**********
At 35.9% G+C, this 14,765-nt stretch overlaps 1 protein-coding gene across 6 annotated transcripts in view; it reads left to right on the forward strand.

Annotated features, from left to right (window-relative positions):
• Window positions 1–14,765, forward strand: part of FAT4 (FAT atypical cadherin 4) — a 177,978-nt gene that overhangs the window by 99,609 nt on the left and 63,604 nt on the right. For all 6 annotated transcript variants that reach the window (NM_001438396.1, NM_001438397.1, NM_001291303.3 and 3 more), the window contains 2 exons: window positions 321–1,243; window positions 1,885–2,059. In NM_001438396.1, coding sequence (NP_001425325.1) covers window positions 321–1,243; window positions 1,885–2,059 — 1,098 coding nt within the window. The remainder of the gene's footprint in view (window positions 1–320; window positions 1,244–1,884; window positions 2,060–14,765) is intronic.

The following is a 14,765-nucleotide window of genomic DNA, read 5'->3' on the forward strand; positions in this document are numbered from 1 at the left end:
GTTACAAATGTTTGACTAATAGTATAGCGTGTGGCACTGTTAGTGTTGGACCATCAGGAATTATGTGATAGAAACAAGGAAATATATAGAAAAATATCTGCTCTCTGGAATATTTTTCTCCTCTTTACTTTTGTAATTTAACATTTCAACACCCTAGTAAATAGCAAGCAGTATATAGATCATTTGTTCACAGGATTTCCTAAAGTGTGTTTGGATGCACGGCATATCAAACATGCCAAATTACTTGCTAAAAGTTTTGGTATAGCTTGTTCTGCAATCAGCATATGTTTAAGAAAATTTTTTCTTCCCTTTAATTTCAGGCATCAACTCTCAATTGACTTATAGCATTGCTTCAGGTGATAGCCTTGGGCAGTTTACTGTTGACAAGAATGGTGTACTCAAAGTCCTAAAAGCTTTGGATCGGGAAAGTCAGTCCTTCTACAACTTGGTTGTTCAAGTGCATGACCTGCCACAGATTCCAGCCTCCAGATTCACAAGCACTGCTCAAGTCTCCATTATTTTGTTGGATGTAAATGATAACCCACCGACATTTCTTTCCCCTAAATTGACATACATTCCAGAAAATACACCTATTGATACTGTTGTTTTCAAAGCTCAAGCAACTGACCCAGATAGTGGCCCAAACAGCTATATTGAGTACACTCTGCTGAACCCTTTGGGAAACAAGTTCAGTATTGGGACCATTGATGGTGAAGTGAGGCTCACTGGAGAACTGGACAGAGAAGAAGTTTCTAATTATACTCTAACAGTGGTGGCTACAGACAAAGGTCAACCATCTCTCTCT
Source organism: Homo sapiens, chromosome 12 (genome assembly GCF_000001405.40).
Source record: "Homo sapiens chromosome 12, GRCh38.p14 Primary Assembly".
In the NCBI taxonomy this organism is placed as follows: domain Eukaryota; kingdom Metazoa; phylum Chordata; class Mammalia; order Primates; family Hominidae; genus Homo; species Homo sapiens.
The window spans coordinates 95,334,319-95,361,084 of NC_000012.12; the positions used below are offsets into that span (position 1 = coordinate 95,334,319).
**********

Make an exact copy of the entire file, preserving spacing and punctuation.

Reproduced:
At 35.9% G+C, this 14,765-nt stretch overlaps 1 protein-coding gene across 6 annotated transcripts in view; it reads left to right on the forward strand.

Annotated features, from left to right (window-relative positions):
• Window positions 1–14,765, forward strand: part of FAT4 (FAT atypical cadherin 4) — a 177,978-nt gene that overhangs the window by 99,609 nt on the left and 63,604 nt on the right. For all 6 annotated transcript variants that reach the window (NM_001438396.1, NM_001438397.1, NM_001291303.3 and 3 more), the window contains 2 exons: window positions 321–1,243; window positions 1,885–2,059. In NM_001438396.1, coding sequence (NP_001425325.1) covers window positions 321–1,243; window positions 1,885–2,059 — 1,098 coding nt within the window. The remainder of the gene's footprint in view (window positions 1–320; window positions 1,244–1,884; window positions 2,060–14,765) is intronic.

The following is a 14,765-nucleotide window of genomic DNA, read 5'->3' on the forward strand; positions in this document are numbered from 1 at the left end:
GTTACAAATGTTTGACTAATAGTATAGCGTGTGGCACTGTTAGTGTTGGACCATCAGGAATTATGTGATAGAAACAAGGAAATATATAGAAAAATATCTGCTCTCTGGAATATTTTTCTCCTCTTTACTTTTGTAATTTAACATTTCAACACCCTAGTAAATAGCAAGCAGTATATAGATCATTTGTTCACAGGATTTCCTAAAGTGTGTTTGGATGCACGGCATATCAAACATGCCAAATTACTTGCTAAAAGTTTTGGTATAGCTTGTTCTGCAATCAGCATATGTTTAAGAAAATTTTTTCTTCCCTTTAATTTCAGGCATCAACTCTCAATTGACTTATAGCATTGCTTCAGGTGATAGCCTTGGGCAGTTTACTGTTGACAAGAATGGTGTACTCAAAGTCCTAAAAGCTTTGGATCGGGAAAGTCAGTCCTTCTACAACTTGGTTGTTCAAGTGCATGACCTGCCACAGATTCCAGCCTCCAGATTCACAAGCACTGCTCAAGTCTCCATTATTTTGTTGGATGTAAATGATAACCCACCGACATTTCTTTCCCCTAAATTGACATACATTCCAGAAAATACACCTATTGATACTGTTGTTTTCAAAGCTCAAGCAACTGACCCAGATAGTGGCCCAAACAGCTATATTGAGTACACTCTGCTGAACCCTTTGGGAAACAAGTTCAGTATTGGGACCATTGATGGTGAAGTGAGGCTCACTGGAGAACTGGACAGAGAAGAAGTTTCTAATTATACTCTAACAGTGGTGGCTACAGACAAAGGTCAACCATCTCTCTCT
Source organism: Homo sapiens, chromosome 12 (genome assembly GCF_000001405.40).
Source record: "Homo sapiens chromosome 12, GRCh38.p14 Primary Assembly".
In the NCBI taxonomy this organism is placed as follows: domain Eukaryota; kingdom Metazoa; phylum Chordata; class Mammalia; order Primates; family Hominidae; genus Homo; species Homo sapiens.
The window spans coordinates 95,334,319-95,361,084 of NC_000012.12; the positions used below are offsets into that span (position 1 = coordinate 95,334,319).